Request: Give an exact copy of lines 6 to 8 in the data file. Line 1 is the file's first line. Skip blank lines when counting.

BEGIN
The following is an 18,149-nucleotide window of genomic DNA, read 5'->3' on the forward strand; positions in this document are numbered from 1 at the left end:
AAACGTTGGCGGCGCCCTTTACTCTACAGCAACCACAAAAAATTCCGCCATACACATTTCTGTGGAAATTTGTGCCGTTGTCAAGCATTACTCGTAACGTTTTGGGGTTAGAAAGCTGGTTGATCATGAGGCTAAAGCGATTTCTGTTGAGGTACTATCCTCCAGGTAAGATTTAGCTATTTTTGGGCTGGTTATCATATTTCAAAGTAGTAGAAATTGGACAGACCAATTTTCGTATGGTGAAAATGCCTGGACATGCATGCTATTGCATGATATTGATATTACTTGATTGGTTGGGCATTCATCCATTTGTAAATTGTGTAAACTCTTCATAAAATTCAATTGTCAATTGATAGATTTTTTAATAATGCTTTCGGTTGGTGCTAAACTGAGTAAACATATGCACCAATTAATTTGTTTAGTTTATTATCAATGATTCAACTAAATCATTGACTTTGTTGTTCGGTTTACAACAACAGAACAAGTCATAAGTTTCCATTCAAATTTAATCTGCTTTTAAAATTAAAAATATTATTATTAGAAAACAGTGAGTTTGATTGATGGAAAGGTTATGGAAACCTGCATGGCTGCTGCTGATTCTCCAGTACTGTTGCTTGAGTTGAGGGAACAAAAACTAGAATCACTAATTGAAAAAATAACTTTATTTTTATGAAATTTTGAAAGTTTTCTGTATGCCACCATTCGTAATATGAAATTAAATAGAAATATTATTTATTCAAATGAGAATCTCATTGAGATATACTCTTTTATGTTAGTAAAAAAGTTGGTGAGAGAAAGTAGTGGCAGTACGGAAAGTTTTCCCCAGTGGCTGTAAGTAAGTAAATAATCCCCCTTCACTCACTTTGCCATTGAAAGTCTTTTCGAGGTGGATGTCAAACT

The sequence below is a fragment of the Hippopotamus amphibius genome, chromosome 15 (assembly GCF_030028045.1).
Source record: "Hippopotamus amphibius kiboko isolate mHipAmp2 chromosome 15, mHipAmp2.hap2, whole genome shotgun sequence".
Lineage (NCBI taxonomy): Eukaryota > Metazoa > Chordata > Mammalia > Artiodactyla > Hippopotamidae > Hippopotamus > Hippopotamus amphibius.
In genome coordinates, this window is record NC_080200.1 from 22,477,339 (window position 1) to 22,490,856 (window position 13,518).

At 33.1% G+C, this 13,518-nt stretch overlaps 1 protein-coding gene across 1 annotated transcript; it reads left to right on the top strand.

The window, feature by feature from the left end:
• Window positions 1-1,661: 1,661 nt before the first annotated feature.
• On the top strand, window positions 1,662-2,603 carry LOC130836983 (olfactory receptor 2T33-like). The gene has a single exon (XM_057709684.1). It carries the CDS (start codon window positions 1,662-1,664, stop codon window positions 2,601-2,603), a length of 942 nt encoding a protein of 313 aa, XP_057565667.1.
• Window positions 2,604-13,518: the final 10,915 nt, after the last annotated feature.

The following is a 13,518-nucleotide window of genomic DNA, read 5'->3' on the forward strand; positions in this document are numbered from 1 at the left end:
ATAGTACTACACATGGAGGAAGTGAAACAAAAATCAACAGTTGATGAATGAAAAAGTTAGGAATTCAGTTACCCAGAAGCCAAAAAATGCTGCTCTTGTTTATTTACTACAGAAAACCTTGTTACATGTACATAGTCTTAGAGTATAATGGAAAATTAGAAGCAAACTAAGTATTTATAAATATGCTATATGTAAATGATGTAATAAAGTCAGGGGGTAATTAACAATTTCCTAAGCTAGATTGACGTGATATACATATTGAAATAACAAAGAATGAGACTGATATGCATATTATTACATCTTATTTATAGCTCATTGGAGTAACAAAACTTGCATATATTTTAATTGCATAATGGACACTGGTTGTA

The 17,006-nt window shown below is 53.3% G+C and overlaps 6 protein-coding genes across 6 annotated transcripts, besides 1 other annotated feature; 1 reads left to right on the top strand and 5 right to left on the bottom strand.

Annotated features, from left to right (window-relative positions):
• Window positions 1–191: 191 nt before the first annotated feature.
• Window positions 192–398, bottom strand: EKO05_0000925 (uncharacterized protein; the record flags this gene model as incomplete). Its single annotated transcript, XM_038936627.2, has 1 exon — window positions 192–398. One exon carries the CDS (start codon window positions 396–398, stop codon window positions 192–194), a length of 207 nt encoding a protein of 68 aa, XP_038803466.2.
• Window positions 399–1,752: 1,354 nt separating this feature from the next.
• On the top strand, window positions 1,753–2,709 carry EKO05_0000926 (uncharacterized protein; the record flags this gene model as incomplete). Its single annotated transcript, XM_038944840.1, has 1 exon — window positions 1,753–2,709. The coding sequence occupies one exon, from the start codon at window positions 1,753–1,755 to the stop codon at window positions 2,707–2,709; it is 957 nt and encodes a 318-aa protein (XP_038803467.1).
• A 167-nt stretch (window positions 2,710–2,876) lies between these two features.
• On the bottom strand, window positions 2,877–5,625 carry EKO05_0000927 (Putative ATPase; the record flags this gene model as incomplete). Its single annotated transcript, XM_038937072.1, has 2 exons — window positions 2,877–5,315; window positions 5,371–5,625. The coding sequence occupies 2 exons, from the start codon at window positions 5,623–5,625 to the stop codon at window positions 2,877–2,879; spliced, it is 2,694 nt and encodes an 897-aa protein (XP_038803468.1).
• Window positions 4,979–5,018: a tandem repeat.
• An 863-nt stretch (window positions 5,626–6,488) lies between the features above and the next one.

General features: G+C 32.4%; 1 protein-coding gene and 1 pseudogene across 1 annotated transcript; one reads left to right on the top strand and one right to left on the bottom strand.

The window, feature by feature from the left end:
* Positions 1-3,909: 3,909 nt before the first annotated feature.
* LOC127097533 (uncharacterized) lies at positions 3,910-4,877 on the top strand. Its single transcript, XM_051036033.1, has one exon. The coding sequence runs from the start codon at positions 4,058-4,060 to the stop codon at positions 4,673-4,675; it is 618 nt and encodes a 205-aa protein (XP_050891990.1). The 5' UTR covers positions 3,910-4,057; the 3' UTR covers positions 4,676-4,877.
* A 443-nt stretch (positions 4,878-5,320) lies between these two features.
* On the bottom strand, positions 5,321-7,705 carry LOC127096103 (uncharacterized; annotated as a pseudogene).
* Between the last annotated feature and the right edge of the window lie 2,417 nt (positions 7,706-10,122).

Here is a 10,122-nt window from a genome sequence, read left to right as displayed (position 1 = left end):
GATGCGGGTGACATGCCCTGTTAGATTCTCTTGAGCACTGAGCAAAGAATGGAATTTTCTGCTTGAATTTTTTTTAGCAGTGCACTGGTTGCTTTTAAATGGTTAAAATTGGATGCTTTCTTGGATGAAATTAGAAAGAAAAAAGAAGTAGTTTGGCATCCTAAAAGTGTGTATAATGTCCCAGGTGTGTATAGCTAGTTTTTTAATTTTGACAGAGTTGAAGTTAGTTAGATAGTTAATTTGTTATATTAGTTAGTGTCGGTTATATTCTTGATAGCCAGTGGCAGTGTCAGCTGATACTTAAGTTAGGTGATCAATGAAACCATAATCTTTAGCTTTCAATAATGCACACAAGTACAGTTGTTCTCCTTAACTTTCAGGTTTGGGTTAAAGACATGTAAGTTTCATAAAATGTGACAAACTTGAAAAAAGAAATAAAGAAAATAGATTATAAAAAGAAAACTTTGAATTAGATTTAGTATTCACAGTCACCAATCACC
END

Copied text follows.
In genome coordinates, this window is record NC_080200.1 from 22,477,339 (window position 1) to 22,490,856 (window position 13,518).

At 33.1% G+C, this 13,518-nt stretch overlaps 1 protein-coding gene across 1 annotated transcript; it reads left to right on the top strand.

The window, feature by feature from the left end: